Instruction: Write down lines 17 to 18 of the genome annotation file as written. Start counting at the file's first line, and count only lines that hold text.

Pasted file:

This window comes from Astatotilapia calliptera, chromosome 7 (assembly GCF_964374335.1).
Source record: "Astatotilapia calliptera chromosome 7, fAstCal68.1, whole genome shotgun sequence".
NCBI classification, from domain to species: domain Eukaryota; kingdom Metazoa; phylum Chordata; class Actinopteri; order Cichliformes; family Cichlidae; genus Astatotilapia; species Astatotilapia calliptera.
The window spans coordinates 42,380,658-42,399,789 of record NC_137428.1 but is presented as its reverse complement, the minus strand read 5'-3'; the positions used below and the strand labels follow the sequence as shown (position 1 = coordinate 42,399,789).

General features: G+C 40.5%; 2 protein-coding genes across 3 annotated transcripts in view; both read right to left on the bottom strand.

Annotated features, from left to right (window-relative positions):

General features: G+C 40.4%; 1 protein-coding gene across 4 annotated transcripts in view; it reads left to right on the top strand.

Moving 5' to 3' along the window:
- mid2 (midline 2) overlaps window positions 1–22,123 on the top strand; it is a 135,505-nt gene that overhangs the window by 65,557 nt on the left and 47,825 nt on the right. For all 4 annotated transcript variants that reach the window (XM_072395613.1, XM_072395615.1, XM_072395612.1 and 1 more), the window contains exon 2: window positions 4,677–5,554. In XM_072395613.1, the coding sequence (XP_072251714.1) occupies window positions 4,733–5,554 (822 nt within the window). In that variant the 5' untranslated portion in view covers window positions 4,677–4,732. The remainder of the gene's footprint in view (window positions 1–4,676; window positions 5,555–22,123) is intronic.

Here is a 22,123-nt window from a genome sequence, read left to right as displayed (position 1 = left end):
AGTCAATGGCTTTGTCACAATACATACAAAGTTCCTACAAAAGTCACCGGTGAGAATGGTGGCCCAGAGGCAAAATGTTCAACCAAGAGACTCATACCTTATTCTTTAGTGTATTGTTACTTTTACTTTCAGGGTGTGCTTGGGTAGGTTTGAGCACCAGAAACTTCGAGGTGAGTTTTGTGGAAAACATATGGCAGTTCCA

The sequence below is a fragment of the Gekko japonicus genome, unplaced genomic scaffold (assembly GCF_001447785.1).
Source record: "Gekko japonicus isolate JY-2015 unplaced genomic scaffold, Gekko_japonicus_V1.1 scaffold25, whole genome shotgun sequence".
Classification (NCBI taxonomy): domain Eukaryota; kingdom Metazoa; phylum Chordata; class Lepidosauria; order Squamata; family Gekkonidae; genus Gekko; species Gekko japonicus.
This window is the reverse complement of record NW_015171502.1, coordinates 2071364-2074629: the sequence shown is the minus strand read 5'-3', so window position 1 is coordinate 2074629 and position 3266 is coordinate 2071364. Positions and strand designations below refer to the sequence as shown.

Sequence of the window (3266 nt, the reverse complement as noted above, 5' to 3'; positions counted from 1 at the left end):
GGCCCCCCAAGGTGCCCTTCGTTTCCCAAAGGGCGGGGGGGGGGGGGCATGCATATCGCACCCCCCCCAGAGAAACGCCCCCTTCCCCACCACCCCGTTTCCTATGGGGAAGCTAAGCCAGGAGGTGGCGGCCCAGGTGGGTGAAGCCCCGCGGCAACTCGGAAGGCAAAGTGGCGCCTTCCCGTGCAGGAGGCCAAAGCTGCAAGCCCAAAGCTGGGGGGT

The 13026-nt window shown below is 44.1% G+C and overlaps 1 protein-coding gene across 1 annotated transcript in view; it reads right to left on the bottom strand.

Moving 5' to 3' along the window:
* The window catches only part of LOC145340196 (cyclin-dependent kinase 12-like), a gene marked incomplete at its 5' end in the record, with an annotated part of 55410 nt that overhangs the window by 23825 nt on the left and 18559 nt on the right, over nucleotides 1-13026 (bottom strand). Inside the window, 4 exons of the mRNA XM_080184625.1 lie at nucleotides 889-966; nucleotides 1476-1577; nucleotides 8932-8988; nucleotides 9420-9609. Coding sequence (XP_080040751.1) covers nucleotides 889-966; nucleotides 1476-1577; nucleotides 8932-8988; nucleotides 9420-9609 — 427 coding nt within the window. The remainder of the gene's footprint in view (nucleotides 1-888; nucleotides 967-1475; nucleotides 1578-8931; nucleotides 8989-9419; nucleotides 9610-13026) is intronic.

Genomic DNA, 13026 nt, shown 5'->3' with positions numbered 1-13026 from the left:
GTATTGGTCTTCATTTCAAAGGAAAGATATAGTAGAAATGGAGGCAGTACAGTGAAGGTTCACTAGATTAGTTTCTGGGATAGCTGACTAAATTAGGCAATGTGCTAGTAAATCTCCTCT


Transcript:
GGCCCCCCAAGGTGCCCTTCGTTTCCCAAAGGGCGGGGGGGGGGGGGCATGCATATCGCACCCCCCCCAGAGAAACGCCCCCTTCCCCACCACCCCGTTTCCTATGGGGAAGCTAAGCCAGGAGGTGGCGGCCCAGGTGGGTGAAGCCCCGCGGCAACTCGGAAGGCAAAGTGGCGCCTTCCCGTGCAGGAGGCCAAAGCTGCAAGCCCAAAGCTGGGGGGT

The 13026-nt window shown below is 44.1% G+C and overlaps 1 protein-coding gene across 1 annotated transcript in view; it reads right to left on the bottom strand.